Non-Competition / Non- Solicitation Services

Non-Compete Reviews and Consultations

Many employment agreements contain Non-Solicitation and/or Non-Competition clauses. These are sometimes enforceable against employees, but often they are not.

A very basic example of a non-solicitation clause is, “Employee shall not solicit the clients of Employer for a period of 12 months after termination of employment for any reason.”

A very basic example of a non-competition clause is, “Employee shall not be employed in the horseshoe manufacturing business in Calgary for a period of 12 months after termination of employment for any reason.”

Courts do not like to enforce non-solicitation and non-competition clauses against employees, because they are what is known as “restraints of trade”: they can prevent labor mobility and can prevent someone from making a living, both of which are undesirable in a generally free society.

As a result, employers are only allowed as much protection with these kinds of clauses as is reasonable in a given situation.

Ask a Lawyer about your Non-Compete Agreement

Generally speaking, courts do not consider it to be “reasonable” to hold lower-level employees to either non-solicitation or non-competition clauses, because the employers are not sufficiently vulnerable to the actions of those employees to justify that sort of protection. Upper management and executive employees can sometimes be held to non-solicitation or non-competition clauses, but even then, only when the clause is drafted narrowly so that the employer does not get more protection than it needs.

Often, if a court determines that a clause was too broad or meant to excessively protect the employer, the court will strike it out and refuse to enforce it. We can help you determine if a non-solicitation or non-competition clause is likely to be enforceable and/or what you can and cannot do.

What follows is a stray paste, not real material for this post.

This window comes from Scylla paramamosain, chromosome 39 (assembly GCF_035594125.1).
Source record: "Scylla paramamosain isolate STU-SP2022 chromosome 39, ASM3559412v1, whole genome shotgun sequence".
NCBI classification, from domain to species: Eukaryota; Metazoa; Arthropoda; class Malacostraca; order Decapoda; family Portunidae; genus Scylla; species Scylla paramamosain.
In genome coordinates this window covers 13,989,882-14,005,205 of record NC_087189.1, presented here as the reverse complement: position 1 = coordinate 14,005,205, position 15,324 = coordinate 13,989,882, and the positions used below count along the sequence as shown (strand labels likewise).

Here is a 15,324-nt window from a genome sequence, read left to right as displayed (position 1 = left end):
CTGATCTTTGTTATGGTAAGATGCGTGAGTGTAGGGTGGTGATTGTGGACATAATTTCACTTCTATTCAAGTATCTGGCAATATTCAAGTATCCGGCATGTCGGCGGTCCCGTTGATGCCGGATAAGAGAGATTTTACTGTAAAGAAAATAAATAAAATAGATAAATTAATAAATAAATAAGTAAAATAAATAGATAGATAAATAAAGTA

Cautionary Notes

  • If an employee breaches one of these clauses and they turn out to be enforceable, the employee could be sued and could be liable for a substantial sum of money
  • Analyzing these clauses and whether they would be enforceable in a given situation is difficult, but it is something the lawyers at Bow River Law are skilled and experienced at
  • If you intend to engage in solicitation of former clients, employees, suppliers, etc., and you have one of these clauses in your employment contract or policy manual, give us a call and let us help you understand your rights and risks 
  • If you intend to compete with your former employer and you have one of these clauses in your employment contract or policy manual, give us a call and let us help you understand your rights and risks
  • Even if you do not have these clauses in your employment contract or policy manual, if you intend to solicit or compete you should speak with a lawyer first, because employees have certain obligations to their employer that go beyond the written contract, and you should be aware of those before it is too late

Non-Competition / Non-Solicitation FAQ

  • I left my employer. Can I compete with them now?

    In many cases, you can compete with your former employer after you leave. This depends partly on whether you have signed a non-competition agreement or non-solicitation agreement, and partly on the position you had with your former employer. Certain high-up positions or client-facing positions have some obligations after leaving an employer, even if they have not signed a non-compete or non-solicit. Even if you signed a non-compete or non-solicit, it might not be enforceable. A skilled and experienced employment lawyer can help you understand your rights on this.

  • I want to leave my employer. Can I take my clients with me?

    Sometimes you can take clients with you when you leave, but in many cases you cannot. If you make the wrong call on this you could be sued by your former employer, so you should get advice from an employment lawyer before trying this.

  • I just received a threatening letter from my former employer which says I need to “cease and desist” contacting clients and working for a competitor or they will sue me. What should I do?

    If you have received a cease and desist letter from your former employer about clients or working for a competitor, you need to get an employment lawyer immediately to talk about your rights and obligations and protect yourself from potential liability.

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Calgary, Alberta T2P 0M2


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